What is a Service Level Agreement (SLA)?
A service level agreement (SLA) is a contract between service providers and customers. It defines the performance expectations, service quality, response times, escalation procedures, and other relevant metrics for the delivery of a particular IT service. An SLA provides clear guidelines and criteria against which the success of the service provider can be measured, and customer satisfaction ensured.
Three types of service level agreements
The three common types of SLAs are:
- Customer-based SLA:
- This type of SLA is created individually for each customer. It considers the specific requirements, needs, and expectations of the customer and defines the agreed performance indicators and metrics for the service.
- Service-based SLA:
- This focuses on a specific IT service or group of services. The SLA defines the performance standards, response times, availability, and other relevant metrics that apply to the service. The SLA therefore applies to all customers who use the same service.
- Multilevel SLA:
- This SLA is used when the service depends on different support levels or tiers. Each level has their own performance indicators and responsibilities. The multilevel SLA enables differentiated consideration and treatment of different support levels.
Key components of an SLA
A well-thought-out, structured service level agreement includes the following components:
- Contract overview: Basic information about the parties involved, start date, and a general introduction to the services included.
- Stakeholder list: Clear definition of the parties involved and their responsibilities.
- Description of Services: Detailed descriptions of all services provided, including turnaround times, deployment methods, maintenance services, uptime, dependencies, process overviews, and technologies used.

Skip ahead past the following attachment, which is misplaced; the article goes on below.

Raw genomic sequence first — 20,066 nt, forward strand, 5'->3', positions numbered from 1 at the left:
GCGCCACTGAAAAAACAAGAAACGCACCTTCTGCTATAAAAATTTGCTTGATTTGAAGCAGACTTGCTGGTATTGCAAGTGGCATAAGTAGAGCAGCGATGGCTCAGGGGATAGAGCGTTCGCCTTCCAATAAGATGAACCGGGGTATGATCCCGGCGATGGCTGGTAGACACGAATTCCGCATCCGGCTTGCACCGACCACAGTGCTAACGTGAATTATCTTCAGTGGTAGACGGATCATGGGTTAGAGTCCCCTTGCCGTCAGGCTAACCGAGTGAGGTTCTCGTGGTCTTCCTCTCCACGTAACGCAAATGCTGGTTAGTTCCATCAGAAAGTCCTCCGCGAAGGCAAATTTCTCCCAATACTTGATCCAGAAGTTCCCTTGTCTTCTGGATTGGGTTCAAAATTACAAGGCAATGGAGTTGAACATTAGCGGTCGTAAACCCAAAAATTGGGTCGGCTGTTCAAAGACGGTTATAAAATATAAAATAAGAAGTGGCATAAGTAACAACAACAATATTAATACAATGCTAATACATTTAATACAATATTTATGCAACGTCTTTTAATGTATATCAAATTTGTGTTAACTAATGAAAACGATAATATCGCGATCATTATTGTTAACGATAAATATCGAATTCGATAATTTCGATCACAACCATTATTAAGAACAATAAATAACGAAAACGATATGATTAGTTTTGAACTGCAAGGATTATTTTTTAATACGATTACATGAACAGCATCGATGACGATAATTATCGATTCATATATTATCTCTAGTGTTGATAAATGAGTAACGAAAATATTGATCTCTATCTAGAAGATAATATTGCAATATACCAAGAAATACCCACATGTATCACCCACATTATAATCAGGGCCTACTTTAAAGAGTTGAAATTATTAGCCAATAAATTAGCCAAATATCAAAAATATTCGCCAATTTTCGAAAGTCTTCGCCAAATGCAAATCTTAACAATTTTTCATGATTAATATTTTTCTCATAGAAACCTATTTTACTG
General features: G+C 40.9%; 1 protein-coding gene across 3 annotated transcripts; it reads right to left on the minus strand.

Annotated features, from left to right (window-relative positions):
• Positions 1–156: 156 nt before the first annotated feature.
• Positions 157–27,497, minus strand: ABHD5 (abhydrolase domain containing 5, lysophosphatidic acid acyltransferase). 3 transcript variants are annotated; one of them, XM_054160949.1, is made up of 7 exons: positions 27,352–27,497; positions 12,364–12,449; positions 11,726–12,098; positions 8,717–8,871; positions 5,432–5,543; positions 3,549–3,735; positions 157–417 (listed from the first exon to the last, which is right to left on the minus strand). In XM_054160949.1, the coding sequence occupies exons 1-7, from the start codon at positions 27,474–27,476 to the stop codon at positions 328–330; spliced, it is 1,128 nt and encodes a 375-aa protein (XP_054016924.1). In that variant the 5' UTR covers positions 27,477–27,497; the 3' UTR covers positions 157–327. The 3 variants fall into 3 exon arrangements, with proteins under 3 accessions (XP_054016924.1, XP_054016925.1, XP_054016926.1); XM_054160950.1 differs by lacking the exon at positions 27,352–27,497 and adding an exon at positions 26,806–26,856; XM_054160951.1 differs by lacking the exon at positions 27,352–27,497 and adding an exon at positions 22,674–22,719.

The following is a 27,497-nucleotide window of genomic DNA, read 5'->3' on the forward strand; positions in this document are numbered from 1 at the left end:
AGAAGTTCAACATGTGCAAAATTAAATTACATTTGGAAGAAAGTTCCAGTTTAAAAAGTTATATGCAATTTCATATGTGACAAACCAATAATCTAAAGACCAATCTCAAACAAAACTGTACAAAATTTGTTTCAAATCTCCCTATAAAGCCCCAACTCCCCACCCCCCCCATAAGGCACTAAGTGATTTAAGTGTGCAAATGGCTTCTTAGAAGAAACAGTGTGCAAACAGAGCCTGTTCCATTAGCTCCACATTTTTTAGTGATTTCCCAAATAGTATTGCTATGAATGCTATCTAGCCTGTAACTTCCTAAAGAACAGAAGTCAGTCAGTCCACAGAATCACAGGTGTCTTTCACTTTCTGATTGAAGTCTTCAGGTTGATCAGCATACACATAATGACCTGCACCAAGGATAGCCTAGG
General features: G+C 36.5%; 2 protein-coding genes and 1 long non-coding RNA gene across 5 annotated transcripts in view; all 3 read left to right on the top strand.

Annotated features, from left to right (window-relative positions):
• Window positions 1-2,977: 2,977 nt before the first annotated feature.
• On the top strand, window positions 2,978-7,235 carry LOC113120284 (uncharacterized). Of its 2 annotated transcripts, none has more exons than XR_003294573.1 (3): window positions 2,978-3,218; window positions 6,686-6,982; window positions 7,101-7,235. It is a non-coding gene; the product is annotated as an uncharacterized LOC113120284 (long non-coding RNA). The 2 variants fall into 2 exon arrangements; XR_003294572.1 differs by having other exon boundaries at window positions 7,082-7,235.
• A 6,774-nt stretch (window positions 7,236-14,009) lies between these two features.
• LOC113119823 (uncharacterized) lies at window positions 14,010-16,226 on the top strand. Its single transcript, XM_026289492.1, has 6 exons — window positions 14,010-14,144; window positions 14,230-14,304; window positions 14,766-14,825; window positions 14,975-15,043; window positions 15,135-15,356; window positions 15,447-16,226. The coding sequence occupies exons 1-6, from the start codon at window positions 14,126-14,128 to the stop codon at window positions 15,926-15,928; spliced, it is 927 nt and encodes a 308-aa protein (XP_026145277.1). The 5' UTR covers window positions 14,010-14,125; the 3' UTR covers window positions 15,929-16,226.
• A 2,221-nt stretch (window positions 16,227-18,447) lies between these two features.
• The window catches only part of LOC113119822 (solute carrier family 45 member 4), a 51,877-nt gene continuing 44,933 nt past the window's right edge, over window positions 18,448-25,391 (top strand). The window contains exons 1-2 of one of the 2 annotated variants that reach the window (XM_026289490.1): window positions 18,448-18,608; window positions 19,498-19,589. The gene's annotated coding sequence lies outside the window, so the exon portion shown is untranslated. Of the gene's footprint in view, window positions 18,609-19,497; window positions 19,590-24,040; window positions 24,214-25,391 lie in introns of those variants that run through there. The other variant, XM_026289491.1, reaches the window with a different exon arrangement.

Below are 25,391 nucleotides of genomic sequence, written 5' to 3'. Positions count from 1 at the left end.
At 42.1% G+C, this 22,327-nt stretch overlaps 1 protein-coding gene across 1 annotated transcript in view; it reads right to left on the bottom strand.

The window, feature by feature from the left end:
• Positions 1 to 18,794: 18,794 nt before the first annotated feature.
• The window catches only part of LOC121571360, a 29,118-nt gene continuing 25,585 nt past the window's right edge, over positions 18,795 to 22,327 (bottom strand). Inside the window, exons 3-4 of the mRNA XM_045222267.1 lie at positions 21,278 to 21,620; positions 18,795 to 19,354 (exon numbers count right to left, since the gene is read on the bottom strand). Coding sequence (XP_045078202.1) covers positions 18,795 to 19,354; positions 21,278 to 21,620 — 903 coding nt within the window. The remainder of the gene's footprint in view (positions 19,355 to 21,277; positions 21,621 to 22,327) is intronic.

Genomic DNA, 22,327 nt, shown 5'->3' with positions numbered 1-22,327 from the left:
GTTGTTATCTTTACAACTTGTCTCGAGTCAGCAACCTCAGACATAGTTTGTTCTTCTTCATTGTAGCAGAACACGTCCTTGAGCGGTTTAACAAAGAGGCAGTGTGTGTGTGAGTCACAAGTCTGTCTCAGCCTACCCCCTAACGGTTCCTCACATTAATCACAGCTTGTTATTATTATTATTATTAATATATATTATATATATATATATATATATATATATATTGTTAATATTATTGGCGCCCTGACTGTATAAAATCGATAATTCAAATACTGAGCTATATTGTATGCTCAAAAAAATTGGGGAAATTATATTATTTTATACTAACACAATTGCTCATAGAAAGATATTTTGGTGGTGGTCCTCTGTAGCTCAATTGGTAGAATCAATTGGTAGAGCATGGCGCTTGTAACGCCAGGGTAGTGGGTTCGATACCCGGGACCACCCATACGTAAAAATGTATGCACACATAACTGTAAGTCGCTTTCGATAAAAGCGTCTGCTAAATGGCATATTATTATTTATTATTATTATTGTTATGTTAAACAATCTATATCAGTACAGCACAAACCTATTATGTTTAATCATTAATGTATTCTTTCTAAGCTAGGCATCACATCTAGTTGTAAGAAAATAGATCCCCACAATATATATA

- Service tracking and reporting: definition of reporting structure, tracking intervals, and stakeholders involved.
- Service performance: defining performance measurement metrics and levels to assess the provider’s level of service.
- Exclusions: Clearly defined services that are not offered to avoid misunderstandings.
- Security standards: Establish security measures, including anti-poaching, IT security, and non-disclosure agreements (NDAs).
- Penalties: Setting out clear financial or other consequences that both parties face for failing to meet SLA obligations.
- Risk Management and Disaster Recovery: Describes the process and mechanisms in the event of a provider service outage, including restart times and alerts.
- Regular review and change processes: Regular review of the SLA and key performance indicators (KPIs) to ensure they meet current requirements.
- Termination process: Definition of the termination circumstances and deadlines.
- Signatures: Signature of the SLA by all authorized participants from both parties to agree to the details and processes.
Who needs an SLA and why? Examples
A service level agreement is relevant to companies and organizations that purchase or provide services from internal or external service providers and find use in a variety of industries. Here are some examples of who needs an SLA:
- IT service providers: IT service providers, whether internal IT departments or external service providers, require SLAs to provide customers with clear expectations regarding the performance, availability, and support of IT services.
- Cloud service providers: Cloud service providers such as AWS provide SLAs to guarantee their customers the promised performance, security, privacy, and availability of their cloud platforms.
- Outsourcing partners: Companies that outsource certain business processes or functions use SLAs to ensure that the outsourcing partner meets the agreed service levels and achieves the desired results.
- Customer support: Companies that provide customer support services can use SLAs to establish response times, support channels, and customer satisfaction goals.
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